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Abstract. Most CSP algorithms are based on refinements and extensions of backtracking, and employ one of two simple “branching schemes”: 2way branching or dway branching, for domain size d. The schemes are not equivalent, but little is known about their relative power. Here we compare them in terms of how efficiently they can refute an unsatisfiable instance with optimal branching choices, by studying two variants of the resolution proof system, denoted CRES and NGRES, which model the reasoning of CSP algorithms. The treelike restrictions, treeCRES and treeNGRES, exactly capture the power of backtracking with 2way branching and dway branching, respectively. We give a family instances which require exponential sized search trees for backtracking with dway branching, but have size O(d 2 n) search trees for backtracking with 2way branching. We also give a natural branching strategy with which backtracking with 2way branching finds refutations of these instances in time O(d 2 n 2). The unrestricted variants of CRES and NGRES can simulate the reasoning of algorithms which incorporate learning and kconsistency enforcement. We show exponential separations between CRES and NGRES, as well as between the treelike and unrestricted versions of each system. All separations given are nearly optimal. 1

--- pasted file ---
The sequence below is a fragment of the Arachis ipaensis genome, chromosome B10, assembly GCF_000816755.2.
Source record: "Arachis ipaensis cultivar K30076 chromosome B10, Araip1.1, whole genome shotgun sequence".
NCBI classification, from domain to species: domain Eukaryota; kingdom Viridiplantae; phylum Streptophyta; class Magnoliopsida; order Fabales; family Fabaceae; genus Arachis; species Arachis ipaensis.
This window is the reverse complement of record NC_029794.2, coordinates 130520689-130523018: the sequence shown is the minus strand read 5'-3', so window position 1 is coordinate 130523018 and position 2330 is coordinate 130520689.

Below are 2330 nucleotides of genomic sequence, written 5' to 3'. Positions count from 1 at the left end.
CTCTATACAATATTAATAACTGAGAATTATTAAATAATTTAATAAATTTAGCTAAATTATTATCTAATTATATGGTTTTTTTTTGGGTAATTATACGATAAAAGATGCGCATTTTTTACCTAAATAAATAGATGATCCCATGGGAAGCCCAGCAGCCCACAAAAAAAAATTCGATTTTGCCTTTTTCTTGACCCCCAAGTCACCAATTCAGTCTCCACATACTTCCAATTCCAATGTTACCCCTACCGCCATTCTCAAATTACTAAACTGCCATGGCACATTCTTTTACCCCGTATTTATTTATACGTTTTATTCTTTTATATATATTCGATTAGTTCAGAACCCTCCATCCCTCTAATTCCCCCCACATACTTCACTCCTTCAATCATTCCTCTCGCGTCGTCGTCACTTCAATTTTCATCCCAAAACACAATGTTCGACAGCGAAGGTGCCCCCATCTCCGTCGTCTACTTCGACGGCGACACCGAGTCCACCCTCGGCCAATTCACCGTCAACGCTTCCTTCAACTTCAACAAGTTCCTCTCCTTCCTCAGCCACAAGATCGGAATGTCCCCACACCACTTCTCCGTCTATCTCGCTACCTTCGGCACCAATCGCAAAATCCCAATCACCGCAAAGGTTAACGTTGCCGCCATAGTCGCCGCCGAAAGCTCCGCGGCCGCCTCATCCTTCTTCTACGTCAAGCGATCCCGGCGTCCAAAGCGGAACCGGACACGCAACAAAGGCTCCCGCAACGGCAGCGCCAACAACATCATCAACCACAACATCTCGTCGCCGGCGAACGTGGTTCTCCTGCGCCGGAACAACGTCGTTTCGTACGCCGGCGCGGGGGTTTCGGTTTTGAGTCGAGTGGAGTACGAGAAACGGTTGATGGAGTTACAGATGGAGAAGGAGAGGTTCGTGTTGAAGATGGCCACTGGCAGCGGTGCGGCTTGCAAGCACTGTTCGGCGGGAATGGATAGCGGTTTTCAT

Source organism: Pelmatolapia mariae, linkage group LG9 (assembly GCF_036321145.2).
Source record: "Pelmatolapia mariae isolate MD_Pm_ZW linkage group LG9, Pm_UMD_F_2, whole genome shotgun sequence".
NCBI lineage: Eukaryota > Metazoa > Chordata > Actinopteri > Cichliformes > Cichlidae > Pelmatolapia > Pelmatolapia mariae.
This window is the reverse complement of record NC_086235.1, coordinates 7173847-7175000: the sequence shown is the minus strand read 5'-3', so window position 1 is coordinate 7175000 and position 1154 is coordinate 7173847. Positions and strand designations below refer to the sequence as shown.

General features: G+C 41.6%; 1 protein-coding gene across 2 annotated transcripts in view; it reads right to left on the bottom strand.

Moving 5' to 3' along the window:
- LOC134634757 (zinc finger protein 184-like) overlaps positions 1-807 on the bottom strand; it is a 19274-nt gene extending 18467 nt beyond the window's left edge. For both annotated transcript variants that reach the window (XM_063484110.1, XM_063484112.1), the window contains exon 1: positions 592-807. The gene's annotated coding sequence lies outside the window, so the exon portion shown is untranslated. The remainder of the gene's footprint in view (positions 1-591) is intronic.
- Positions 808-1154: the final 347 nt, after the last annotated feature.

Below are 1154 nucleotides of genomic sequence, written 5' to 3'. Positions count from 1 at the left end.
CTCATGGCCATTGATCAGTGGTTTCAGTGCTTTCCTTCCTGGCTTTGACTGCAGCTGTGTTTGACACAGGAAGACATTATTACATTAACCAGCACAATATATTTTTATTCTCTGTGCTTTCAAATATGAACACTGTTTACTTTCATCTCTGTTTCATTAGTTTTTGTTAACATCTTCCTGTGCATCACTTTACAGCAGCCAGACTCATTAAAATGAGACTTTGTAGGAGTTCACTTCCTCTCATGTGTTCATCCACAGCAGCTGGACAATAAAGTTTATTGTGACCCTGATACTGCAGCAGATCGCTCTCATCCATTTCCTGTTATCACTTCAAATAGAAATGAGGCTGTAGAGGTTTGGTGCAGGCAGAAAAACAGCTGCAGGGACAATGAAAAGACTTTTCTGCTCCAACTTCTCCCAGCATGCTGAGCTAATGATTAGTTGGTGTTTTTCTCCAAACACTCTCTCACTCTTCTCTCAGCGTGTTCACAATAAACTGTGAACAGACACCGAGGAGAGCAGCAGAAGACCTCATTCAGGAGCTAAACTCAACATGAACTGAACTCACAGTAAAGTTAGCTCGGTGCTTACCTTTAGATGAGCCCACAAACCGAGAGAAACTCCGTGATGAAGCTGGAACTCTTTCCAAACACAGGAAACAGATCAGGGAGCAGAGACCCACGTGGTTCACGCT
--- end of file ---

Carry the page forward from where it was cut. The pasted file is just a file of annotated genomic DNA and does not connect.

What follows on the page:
Applications of Description Logics: State of the Art and Research Challenges
 Proc. of the 13th Int. Conf. on Conceptual Structures (ICCS’05), number 3596 in Lecture Notes in Artificial Intelligence
, 2005
"... Abstract. Description Logics (DLs) are a family of class based knowledge representation formalisms characterised by the use of various constructors to build complex classes from simpler ones, and by an emphasis on the provision of sound, complete and (empirically) tractable reasoning services. They ..."
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Abstract. Description Logics (DLs) are a family of class based knowledge representation formalisms characterised by the use of various constructors to build complex classes from simpler ones, and by an emphasis on the provision of sound, complete and (empirically) tractable reasoning services. They have a range of applications, but are mostly widely known as the basis for ontology languages such as OWL. The increasing use of DL based ontologies in areas such as eScience and the Semantic Web is, however, already stretching the capabilities of existing DL systems, and brings with it a range of challenges for future research. 1